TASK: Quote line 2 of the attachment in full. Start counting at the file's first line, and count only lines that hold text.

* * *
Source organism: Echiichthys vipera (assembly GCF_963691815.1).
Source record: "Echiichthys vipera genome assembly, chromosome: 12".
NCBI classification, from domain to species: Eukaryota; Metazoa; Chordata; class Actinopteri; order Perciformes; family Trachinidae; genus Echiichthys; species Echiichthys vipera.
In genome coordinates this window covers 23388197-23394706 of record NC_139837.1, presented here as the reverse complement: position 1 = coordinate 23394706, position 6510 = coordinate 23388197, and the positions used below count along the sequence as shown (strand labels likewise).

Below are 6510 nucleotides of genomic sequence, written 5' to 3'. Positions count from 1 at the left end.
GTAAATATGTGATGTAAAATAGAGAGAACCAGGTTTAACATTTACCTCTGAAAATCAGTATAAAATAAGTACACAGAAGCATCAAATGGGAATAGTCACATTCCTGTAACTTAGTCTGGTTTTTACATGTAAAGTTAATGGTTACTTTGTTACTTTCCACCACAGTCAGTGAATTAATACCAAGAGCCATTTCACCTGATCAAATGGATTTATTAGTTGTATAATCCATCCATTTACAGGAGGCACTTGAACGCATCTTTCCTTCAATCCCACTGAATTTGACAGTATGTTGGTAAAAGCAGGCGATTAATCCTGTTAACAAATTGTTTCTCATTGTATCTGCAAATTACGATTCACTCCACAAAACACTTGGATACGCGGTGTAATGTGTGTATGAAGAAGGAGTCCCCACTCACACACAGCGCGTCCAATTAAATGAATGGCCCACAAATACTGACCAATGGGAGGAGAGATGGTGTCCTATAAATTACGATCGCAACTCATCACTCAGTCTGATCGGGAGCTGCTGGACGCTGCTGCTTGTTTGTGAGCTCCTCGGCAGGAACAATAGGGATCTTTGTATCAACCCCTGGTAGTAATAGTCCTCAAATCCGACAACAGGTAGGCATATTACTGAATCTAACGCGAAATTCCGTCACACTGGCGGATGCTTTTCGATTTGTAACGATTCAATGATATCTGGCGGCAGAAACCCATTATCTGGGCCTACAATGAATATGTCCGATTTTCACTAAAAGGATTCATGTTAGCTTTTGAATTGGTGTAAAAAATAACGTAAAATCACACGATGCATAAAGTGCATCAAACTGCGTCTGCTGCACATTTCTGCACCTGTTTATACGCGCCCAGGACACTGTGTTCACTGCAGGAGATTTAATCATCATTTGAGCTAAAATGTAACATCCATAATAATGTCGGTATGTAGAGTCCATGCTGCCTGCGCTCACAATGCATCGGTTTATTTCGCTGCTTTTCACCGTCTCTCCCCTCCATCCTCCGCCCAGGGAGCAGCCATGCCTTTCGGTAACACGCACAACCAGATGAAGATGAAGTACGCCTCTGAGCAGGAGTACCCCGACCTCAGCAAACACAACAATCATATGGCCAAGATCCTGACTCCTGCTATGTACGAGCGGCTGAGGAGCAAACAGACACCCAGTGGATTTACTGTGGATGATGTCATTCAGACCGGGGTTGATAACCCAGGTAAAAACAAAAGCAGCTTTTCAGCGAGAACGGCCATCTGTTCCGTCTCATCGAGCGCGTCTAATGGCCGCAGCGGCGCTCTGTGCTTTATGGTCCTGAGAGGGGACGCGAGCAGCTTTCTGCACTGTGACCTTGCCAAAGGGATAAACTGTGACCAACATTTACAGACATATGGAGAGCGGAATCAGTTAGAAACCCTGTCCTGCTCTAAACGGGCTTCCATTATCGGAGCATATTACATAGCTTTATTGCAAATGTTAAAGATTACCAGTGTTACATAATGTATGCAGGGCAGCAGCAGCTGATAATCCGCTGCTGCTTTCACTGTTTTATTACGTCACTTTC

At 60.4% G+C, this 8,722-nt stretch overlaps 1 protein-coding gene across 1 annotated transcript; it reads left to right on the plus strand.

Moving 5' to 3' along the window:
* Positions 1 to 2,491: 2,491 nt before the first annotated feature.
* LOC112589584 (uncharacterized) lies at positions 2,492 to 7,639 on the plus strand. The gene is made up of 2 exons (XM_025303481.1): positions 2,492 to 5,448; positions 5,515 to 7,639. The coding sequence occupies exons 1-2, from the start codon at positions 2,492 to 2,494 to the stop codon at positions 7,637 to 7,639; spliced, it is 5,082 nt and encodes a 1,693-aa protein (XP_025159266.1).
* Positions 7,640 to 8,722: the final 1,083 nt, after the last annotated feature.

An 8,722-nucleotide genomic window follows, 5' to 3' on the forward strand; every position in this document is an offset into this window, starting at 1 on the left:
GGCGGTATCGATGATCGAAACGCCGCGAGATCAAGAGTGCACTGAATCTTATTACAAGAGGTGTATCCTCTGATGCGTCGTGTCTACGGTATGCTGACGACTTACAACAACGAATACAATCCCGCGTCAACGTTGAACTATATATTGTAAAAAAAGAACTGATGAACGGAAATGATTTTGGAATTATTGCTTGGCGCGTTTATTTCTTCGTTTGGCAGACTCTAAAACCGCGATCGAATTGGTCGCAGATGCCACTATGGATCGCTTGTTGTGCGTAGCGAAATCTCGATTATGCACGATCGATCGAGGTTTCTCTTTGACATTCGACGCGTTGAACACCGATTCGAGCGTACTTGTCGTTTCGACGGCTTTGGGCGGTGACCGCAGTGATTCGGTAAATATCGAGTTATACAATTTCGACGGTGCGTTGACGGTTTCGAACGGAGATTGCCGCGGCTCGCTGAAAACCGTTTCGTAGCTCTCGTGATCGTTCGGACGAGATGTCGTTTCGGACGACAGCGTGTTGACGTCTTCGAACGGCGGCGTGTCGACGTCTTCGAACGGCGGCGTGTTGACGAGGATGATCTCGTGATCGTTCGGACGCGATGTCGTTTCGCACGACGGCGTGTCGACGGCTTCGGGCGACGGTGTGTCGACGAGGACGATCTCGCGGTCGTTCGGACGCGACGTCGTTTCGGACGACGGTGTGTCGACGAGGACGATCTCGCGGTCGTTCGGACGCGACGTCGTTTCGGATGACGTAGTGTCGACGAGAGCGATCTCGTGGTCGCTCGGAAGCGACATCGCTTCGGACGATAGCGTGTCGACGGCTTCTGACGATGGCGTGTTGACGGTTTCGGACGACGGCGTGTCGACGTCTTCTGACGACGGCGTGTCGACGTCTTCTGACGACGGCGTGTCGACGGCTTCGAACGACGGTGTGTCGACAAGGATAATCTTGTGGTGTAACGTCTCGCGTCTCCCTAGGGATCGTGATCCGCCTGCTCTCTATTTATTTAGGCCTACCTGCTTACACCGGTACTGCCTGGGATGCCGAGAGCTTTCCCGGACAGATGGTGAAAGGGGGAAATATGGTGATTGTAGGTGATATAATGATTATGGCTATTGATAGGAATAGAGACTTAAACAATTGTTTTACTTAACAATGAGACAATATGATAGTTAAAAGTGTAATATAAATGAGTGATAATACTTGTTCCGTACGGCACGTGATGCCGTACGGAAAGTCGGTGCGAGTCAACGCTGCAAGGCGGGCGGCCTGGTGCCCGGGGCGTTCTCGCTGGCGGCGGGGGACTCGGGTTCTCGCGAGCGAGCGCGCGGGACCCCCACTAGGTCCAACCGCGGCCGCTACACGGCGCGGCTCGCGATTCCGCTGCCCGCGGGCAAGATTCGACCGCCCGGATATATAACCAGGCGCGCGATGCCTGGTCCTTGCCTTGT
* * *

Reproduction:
Source record: "Echiichthys vipera genome assembly, chromosome: 12".